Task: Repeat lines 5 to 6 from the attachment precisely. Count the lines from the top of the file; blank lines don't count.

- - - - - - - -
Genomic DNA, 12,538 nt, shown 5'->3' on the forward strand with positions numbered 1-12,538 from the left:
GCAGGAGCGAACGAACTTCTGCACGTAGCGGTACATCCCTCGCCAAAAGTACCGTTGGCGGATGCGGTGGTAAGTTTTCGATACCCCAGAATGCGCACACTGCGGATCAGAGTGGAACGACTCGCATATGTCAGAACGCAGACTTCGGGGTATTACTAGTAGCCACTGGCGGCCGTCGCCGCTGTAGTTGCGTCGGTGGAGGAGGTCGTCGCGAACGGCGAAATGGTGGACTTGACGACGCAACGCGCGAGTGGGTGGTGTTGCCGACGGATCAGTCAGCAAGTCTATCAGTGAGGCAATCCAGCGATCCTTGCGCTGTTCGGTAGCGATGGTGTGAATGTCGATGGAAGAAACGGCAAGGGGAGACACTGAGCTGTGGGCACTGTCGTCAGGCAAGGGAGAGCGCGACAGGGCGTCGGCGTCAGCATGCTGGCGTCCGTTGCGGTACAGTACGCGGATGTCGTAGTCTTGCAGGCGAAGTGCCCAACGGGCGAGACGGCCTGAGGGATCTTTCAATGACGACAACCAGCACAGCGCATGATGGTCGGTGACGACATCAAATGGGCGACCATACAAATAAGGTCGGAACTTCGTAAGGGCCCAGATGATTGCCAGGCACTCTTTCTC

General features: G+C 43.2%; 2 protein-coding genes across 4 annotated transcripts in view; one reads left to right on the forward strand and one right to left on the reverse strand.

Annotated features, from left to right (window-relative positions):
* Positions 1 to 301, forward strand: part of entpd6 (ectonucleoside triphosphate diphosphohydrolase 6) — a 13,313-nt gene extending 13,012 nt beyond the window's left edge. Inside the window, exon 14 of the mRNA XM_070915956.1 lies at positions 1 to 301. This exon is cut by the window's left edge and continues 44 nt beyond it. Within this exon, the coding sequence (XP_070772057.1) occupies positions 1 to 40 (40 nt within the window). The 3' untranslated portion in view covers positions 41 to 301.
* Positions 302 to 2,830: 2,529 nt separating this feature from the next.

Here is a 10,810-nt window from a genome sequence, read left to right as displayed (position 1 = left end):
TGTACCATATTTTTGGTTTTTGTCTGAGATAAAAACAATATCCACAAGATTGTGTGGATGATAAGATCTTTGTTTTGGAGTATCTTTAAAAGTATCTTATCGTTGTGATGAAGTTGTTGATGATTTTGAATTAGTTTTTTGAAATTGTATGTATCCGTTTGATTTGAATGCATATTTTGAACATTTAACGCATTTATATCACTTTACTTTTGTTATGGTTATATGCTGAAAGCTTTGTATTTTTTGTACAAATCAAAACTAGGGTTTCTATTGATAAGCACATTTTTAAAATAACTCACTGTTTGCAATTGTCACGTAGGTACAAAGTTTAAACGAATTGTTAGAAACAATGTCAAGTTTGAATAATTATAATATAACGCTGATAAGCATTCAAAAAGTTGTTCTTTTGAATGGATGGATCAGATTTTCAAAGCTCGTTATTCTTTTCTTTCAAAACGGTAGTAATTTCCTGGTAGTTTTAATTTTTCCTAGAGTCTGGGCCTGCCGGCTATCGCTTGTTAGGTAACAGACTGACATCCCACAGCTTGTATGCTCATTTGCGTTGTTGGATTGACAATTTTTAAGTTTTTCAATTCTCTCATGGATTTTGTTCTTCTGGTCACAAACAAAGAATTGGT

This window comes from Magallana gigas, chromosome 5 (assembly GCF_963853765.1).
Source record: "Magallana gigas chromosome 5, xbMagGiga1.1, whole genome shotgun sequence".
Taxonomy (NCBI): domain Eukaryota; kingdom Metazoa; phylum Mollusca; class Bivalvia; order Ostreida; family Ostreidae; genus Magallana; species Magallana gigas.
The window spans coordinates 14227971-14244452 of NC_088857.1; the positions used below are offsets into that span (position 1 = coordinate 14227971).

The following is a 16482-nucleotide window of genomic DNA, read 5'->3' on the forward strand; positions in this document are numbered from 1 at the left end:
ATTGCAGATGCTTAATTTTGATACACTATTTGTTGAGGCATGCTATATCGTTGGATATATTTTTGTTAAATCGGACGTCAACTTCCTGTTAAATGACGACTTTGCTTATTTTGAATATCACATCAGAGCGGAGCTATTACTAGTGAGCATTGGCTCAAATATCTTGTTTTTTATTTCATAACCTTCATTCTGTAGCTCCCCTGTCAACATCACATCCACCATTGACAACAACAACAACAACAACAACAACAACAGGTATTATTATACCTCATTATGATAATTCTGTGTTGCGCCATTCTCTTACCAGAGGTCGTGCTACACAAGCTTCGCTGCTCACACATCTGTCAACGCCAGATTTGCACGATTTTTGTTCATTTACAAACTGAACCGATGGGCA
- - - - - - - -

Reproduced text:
* Positions 1 to 301, forward strand: part of entpd6 (ectonucleoside triphosphate diphosphohydrolase 6) — a 13,313-nt gene extending 13,012 nt beyond the window's left edge. Inside the window, exon 14 of the mRNA XM_070915956.1 lies at positions 1 to 301. This exon is cut by the window's left edge and continues 44 nt beyond it. Within this exon, the coding sequence (XP_070772057.1) occupies positions 1 to 40 (40 nt within the window). The 3' untranslated portion in view covers positions 41 to 301.
* Positions 302 to 2,830: 2,529 nt separating this feature from the next.